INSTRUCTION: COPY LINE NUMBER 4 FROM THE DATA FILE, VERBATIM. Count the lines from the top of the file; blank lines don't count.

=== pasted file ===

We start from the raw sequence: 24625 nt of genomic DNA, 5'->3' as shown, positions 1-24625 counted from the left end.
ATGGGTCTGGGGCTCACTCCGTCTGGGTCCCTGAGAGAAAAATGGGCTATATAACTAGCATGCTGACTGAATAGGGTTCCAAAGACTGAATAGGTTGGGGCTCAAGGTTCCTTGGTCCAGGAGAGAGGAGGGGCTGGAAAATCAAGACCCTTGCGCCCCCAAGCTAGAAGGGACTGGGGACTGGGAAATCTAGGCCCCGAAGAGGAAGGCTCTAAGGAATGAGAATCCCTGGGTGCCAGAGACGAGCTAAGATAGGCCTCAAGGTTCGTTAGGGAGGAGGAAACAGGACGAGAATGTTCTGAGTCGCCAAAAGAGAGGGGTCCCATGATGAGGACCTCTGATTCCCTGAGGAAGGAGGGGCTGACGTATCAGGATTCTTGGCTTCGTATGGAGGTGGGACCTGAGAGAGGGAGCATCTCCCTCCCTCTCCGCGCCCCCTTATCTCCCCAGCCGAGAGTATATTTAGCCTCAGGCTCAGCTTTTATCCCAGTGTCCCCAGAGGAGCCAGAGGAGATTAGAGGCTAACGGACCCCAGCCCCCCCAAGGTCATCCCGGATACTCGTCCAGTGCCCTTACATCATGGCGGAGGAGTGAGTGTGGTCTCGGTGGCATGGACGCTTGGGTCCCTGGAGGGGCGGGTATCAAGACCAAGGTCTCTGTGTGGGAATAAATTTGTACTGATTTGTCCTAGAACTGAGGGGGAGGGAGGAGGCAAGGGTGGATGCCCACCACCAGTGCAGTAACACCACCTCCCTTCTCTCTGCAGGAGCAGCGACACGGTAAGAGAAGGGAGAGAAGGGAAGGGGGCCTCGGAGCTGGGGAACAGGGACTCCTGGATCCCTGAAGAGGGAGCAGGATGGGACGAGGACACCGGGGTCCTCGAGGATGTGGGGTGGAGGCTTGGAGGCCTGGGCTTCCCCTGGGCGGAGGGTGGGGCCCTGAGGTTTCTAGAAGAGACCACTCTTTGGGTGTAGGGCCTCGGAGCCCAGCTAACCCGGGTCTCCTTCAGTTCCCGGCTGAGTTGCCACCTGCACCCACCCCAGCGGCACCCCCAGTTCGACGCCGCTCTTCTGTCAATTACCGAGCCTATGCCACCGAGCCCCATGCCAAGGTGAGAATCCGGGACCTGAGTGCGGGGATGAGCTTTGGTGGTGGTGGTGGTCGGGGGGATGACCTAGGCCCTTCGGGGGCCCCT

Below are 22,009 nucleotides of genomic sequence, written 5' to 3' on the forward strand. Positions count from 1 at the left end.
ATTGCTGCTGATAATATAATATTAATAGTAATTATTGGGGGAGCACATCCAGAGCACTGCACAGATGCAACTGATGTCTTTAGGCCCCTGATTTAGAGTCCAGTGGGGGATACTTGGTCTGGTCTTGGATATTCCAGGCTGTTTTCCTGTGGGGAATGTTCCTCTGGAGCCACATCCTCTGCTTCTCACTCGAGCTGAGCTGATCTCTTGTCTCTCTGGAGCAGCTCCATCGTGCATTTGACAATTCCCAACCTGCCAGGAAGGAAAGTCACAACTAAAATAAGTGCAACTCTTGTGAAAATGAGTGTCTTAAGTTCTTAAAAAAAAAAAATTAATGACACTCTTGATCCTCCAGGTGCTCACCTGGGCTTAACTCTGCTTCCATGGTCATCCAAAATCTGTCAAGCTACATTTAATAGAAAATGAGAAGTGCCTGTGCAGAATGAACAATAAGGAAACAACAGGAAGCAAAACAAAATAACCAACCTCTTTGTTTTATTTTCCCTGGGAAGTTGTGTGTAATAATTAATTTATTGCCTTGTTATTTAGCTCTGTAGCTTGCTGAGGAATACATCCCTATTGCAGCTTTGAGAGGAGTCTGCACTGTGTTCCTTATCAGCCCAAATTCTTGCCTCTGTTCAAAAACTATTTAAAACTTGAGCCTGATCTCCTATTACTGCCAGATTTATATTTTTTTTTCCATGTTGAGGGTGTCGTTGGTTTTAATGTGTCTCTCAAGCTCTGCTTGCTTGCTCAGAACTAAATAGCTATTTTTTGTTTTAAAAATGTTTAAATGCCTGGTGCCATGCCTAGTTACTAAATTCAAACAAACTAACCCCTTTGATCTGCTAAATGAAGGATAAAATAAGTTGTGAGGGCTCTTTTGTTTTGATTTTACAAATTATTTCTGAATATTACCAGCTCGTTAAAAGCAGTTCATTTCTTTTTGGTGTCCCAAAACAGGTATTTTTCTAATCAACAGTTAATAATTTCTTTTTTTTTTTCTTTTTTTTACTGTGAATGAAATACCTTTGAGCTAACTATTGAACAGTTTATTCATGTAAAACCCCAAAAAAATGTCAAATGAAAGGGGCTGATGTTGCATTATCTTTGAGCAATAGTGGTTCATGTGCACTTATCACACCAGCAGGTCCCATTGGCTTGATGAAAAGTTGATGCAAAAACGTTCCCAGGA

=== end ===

ATTGCTGCTGATAATATAATATTAATAGTAATTATTGGGGGAGCACATCCAGAGCACTGCACAGATGCAACTGATGTCTTTAGGCCCCTGATTTAGAGTCCAGTGGGGGATACTTGGTCTGGTCTTGGATATTCCAGGCTGTTTTCCTGTGGGGAATGTTCCTCTGGAGCCACATCCTCTGCTTCTCACTCGAGCTGAGCTGATCTCTTGTCTCTCTGGAGCAGCTCCATCGTGCATTTGACAATTCCCAACCTGCCAGGAAGGAAAGTCACAACTAAAATAAGTGCAACTCTTGTGAAAATGAGTGTCTTAAGTTCTTAAAAAAAAAAAATTAATGACACTCTTGATCCTCCAGGTGCTCACCTGGGCTTAACTCTGCTTCCATGGTCATCCAAAATCTGTCAAGCTACATTTAATAGAAAATGAGAAGTGCCTGTGCAGAATGAACAATAAGGAAACAACAGGAAGCAAAACAAAATAACCAACCTCTTTGTTTTATTTTCCCTGGGAAGTTGTGTGTAATAATTAATTTATTGCCTTGTTATTTAGCTCTGTAGCTTGCTGAGGAATACATCCCTATTGCAGCTTTGAGAGGAGTCTGCACTGTGTTCCTTATCAGCCCAAATTCTTGCCTCTGTTCAAAAACTATTTAAAACTTGAGCCTGATCTCCTATTACTGCCAGATTTATATTTTTTTTTCCATGTTGAGGGTGTCGTTGGTTTTAATGTGTCTCTCAAGCTCTGCTTGCTTGCTCAGAACTAAATAGCTATTTTTTGTTTTAAAAATGTTTAAATGCCTGGTGCCATGCCTAGTTACTAAATTCAAACAAACTAACCCCTTTGATCTGCTAAATGAAGGATAAAATAAGTTGTGAGGGCTCTTTTGTTTTGATTTTACAAATTATTTCTGAATATTACCAGCTCGTTAAAAGCAGTTCATTTCTTTTTGGTGTCCCAAAACAGGTATTTTTCTAATCAACAGTTAATAATTTCTTTTTTTTTTTCTTTTTTTTACTGTGAATGAAATACCTTTGAGCTAACTATTGAACAGTTTATTCATGTAAAACCCCAAAAAAATGTCAAATGAAAGGGGCTGATGTTGCATTATCTTTGAGCAATAGTGGTTCATGTGCACTTATCACACCAGCAGGTCCCATTGGCTTGATGAAAAGTTGATGCAAAAACGTTCCCAGGA